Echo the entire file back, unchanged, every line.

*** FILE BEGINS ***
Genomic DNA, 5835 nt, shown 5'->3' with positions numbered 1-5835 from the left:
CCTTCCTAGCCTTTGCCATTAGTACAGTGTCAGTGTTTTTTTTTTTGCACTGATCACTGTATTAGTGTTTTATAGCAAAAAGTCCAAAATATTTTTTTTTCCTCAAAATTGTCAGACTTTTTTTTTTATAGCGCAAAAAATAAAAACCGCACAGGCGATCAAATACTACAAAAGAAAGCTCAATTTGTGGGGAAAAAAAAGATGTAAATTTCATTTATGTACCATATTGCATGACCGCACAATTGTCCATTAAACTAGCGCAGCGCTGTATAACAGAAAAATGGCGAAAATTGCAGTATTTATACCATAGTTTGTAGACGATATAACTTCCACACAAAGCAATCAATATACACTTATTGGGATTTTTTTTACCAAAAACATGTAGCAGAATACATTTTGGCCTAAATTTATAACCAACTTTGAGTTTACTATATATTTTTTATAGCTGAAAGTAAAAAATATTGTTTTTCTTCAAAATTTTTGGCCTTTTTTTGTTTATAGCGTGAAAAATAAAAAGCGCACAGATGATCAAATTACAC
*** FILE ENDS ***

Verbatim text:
Genomic DNA, 5835 nt, shown 5'->3' with positions numbered 1-5835 from the left:
CCTTCCTAGCCTTTGCCATTAGTACAGTGTCAGTGTTTTTTTTTTTGCACTGATCACTGTATTAGTGTTTTATAGCAAAAAGTCCAAAATATTTTTTTTTCCTCAAAATTGTCAGACTTTTTTTTTTATAGCGCAAAAAATAAAAACCGCACAGGCGATCAAATACTACAAAAGAAAGCTCAATTTGTGGGGAAAAAAAAGATGTAAATTTCATTTATGTACCATATTGCATGACCGCACAATTGTCCATTAAACTAGCGCAGCGCTGTATAACAGAAAAATGGCGAAAATTGCAGTATTTATACCATAGTTTGTAGACGATATAACTTCCACACAAAGCAATCAATATACACTTATTGGGATTTTTTTTACCAAAAACATGTAGCAGAATACATTTTGGCCTAAATTTATAACCAACTTTGAGTTTACTATATATTTTTTATAGCTGAAAGTAAAAAATATTGTTTTTCTTCAAAATTTTTGGCCTTTTTTTGTTTATAGCGTGAAAAATAAAAAGCGCACAGATGATCAAATTACAC